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Removing Barriers to Home Dialysis Takes a Team Approach

Full access

Patient advocate Dawn Edwards has spent most of the last 30 years on home dialysis, including 10 years on peritoneal dialysis. She has also mentored hundreds of people with kidney disease. So, she is well aware of the burdens and barriers that can stand in the way of a patient starting and staying on home dialysis. The key, she says, is having a good team.

“It's really important for clinical teams and interdisciplinary teams to…work together to provide patients the support and resources they need to be successful at home,” Edwards said.

Edwards was one of a panel of experts who participated in the Kidney Week 2021 Starting at Home and Staying at Home session. The panelists highlighted barriers to home dialysis and disparities in which types of patients are offered this option. They also highlighted a range of solutions to boost home dialysis initiation and continuation. Among them were improved home dialysis education for clinicians and patients, more clinical and peer support, and flexible home dialysis initiation and continuation options that can better fit patients’ clinical circumstances and lifestyles.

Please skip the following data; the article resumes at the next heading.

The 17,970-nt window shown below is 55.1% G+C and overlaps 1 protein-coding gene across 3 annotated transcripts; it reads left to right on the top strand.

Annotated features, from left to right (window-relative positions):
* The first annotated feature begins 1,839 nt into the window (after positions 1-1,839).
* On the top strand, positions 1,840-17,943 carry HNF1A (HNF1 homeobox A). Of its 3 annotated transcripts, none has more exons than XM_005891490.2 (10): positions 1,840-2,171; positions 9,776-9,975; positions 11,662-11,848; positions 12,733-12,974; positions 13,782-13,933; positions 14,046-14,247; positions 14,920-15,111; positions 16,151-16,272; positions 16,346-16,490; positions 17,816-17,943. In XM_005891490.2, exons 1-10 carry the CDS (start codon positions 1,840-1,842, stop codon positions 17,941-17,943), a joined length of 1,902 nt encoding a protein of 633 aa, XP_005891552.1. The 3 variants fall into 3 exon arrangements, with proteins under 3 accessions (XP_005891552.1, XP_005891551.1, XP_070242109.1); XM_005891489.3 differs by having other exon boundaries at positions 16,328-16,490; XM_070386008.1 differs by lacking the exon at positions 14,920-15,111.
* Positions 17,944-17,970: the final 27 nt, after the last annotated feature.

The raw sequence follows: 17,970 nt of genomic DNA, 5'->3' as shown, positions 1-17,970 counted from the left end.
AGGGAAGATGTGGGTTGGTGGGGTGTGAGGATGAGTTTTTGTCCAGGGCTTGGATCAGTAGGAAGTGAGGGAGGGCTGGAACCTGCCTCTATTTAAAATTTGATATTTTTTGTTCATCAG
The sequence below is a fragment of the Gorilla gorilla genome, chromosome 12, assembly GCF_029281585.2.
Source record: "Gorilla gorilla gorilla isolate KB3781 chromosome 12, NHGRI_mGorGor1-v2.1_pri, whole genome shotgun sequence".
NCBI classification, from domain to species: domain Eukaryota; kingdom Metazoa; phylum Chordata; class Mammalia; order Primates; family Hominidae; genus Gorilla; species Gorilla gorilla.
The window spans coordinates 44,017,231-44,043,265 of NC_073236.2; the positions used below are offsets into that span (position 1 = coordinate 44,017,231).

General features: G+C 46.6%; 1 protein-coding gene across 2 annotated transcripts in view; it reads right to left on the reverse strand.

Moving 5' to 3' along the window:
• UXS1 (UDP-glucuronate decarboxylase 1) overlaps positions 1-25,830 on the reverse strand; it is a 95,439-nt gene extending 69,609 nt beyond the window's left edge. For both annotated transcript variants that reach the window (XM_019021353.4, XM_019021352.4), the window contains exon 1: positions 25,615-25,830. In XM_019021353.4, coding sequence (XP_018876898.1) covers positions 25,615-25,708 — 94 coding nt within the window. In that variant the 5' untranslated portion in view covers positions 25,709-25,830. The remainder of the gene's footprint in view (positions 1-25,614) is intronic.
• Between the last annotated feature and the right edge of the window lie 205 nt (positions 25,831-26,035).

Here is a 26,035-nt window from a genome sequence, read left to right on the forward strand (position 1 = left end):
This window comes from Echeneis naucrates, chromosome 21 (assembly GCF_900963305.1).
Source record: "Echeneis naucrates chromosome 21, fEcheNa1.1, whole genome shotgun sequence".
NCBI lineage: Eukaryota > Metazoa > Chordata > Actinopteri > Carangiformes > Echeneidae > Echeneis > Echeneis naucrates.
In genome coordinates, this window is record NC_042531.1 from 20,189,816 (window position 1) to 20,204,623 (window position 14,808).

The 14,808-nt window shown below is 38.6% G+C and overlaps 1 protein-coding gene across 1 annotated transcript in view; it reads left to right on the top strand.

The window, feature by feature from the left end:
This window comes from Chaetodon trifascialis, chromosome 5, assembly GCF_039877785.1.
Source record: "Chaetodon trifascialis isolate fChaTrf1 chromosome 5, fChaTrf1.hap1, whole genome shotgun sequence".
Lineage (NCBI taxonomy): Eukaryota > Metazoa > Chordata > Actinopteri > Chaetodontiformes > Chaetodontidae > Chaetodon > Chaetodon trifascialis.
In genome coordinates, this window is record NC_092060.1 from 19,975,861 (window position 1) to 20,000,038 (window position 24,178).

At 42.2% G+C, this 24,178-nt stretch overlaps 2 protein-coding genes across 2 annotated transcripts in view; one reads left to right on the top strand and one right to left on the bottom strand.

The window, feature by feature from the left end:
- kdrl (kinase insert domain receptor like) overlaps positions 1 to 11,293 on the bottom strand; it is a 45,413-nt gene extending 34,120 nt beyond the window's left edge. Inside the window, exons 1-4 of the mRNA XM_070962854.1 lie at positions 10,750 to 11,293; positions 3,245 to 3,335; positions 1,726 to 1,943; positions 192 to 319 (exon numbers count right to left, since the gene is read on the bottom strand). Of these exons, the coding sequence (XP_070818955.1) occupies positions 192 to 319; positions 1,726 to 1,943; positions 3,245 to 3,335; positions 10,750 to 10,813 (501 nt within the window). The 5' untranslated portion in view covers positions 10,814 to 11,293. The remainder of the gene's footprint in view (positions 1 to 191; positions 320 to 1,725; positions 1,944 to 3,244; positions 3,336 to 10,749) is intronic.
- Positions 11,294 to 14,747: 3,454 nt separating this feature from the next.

“If we all work together, we can make so many more patients happier and healthier and allow them to experience the great benefits I have had being at home and being an empowered, educated patient,” Edwards said.

Getting started

A growing number of patients are on home dialysis, but they still represent a small fraction of patients with end stage kidney disease (ESKD). Currently, 12.5% of US patients requiring kidney replacement therapy are on home dialysis, according to 2020 data from the US Renal Data System (USRDS) (1). About 11% are on peritoneal dialysis, and 1.8% are on home hemodialysis, noted Lisa Koester-Wiedemann, ANP, CNN-NP, a renal nurse practitioner at Washington University School of Medicine in St. Louis, MO.